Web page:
Polonnaruwa Sri Lanka – If you’re traveling to Sri Lanka, I encourage you to visit the country’s former capital, Polonnaruwa. It is part of the Cultural Triangle of Sri Lanka, and famous for its beautiful ruins that date back to the 11th century AD.
Visiting Polonnaruwa was a real treat for the senses! It is a charming and quiet town with a unique historical site. Despite being there during the high tourist season, I didn’t meet crowds of tourists and was able to fully enjoy the old temples of the site.
Before telling you about Polonnaruwa’s major attractions, here are a few things to know as far as transportation and accommodation are concerned.
How To Get To Polonnaruwa, Sri Lanka
You may have read in my other blog posts on Sri Lanka that I toured the island on a motorcycle. So that’s how I made the 60 km trip from Sigiriya to Polonnaruwa. It took me about an hour and a half to get there. If you don’t have that option, here’s how to get there using public transportation.
How to get to Polonnaruwa from Dambulla
To get to Polonnaruwa from Dambulla, your best option is to take a local bus. Go to Dambulla’s bus station and ask about the bus to Kaduruwela. That’s where you need to stop if you’re going to Polonnaruwa. Kaduruwela Station is about 5 km east of the town of Polonnaruwa. Regular bus departures are scheduled every half hour. The trip lasts about 2 hours and the first bus leaves at 7 AM from Dambulla.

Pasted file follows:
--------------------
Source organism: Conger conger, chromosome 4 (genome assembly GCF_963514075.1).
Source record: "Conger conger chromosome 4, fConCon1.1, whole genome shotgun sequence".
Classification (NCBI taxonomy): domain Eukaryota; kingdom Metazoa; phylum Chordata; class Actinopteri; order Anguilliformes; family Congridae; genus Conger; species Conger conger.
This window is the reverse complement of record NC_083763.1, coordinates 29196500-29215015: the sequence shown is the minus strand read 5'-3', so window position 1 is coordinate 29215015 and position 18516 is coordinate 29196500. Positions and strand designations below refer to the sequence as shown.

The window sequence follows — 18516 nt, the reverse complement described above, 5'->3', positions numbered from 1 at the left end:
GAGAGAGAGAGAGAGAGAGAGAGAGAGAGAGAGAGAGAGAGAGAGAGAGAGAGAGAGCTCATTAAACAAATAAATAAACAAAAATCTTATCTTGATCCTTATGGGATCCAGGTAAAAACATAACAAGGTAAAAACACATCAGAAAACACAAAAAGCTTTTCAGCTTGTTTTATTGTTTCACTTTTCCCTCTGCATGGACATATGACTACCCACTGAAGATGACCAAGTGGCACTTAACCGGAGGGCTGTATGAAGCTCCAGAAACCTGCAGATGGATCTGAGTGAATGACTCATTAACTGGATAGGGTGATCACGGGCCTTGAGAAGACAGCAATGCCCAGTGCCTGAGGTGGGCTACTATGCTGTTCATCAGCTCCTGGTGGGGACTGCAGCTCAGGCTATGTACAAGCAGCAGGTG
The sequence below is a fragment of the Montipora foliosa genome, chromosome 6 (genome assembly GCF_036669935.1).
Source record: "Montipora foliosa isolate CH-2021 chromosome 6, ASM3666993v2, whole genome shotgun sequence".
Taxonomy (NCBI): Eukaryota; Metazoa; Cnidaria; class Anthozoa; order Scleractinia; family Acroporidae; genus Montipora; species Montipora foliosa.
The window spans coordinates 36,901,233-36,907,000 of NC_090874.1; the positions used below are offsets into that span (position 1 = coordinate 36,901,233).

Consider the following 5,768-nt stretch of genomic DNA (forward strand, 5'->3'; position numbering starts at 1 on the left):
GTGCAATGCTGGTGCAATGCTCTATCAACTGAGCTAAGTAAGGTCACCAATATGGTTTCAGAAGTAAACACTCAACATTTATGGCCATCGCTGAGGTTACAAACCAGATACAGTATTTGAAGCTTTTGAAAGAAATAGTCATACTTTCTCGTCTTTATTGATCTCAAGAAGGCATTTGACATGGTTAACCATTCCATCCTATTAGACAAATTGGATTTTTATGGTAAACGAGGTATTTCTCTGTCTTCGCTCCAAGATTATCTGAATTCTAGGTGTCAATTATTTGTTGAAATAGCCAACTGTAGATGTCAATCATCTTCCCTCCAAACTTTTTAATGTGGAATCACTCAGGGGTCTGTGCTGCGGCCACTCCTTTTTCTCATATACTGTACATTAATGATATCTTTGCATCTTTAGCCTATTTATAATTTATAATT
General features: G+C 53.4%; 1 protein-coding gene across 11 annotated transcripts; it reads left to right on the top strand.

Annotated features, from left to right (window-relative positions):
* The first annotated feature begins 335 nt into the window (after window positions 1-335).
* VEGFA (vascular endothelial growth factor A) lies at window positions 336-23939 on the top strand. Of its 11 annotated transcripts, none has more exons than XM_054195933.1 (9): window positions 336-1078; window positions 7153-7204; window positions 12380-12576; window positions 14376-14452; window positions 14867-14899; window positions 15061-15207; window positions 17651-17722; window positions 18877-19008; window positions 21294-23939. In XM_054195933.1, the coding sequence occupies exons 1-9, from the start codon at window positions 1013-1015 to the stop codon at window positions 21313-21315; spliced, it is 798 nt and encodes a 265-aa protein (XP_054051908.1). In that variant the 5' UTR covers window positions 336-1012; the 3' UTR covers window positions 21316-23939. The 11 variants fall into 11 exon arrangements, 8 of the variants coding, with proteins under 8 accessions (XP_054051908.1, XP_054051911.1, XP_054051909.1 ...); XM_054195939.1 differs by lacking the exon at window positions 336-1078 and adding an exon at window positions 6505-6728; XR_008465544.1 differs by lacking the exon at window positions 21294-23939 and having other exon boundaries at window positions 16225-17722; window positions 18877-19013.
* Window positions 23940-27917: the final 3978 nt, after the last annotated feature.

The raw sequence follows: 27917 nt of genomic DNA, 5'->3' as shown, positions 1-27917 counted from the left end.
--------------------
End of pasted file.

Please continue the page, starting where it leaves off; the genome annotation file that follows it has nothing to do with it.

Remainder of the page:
Where To Stay In Polonnaruwa, Sri Lanka
I recommend you book a charming chalet in Hiru Tourist Rest. It’s not a luxurious place to stay but it is comfortable and has everything you need at very reasonable prices. Its location is also great and the whole setting is really nice.
If you want better accommodation and a great view of Lake Parakrama Samudra, go for The Lake Hotel. Many wild animals, different bird species and even elephants sometimes pass by so look out for them!
The rooms are spacious and very neat. Choose one with a view of the lake for a total immersion in nature.
The Entry Ticket To The Historic Site of Polonnaruwa, Sri Lanka
The main attraction in Polonnaruwa is its ancient city which is a real open-air museum! Speaking of museums, you will need to buy your ticket before you head to the town’s historic site. Just like in Sigiriya or Anuradhapura, you can’t buy your ticket on the spot. You’ll need to get it at the museum of the city. Polonnaruwa’s museum is located here.
The ticket costs $25 or about 4500 rupees. Once you get your ticket, head to the entrance of the historical site near this temple. You can visit the site on foot but if the weather is really hot, I recommend you use a bike instead. You can ask at your hotel’s reception desk about bike rentals. It’s usually around 400 rupees a day (about $2). You’ll need at least half a day to explore the whole site.
The Best Things To Do In Polonnaruwa, Sri Lanka
Here is a map of the site so you can locate the places you want to visit. The entrance is in the south (in green on the map), so you will visit the site from south to north until you reach the exit (in red on the map):
The Old Royal Palace
As I mentioned previously, Polonnaruwa was the capital of Sri Lanka for nearly 200 years after Anuradhapura. The Sinhalese center of power had been moved further south for protection against the Indian Chola invasions.
The royal palace that you can see in the photo above belonged to King Parakumba who ruled Sri Lanka from 1153 to 1186. The building used to be 7 floors high but a large part of it was destroyed and only 3 floors remain today. You can also visit the council room or the king’s bath!
Dalada Maluwa (The Sacred Quadrangle)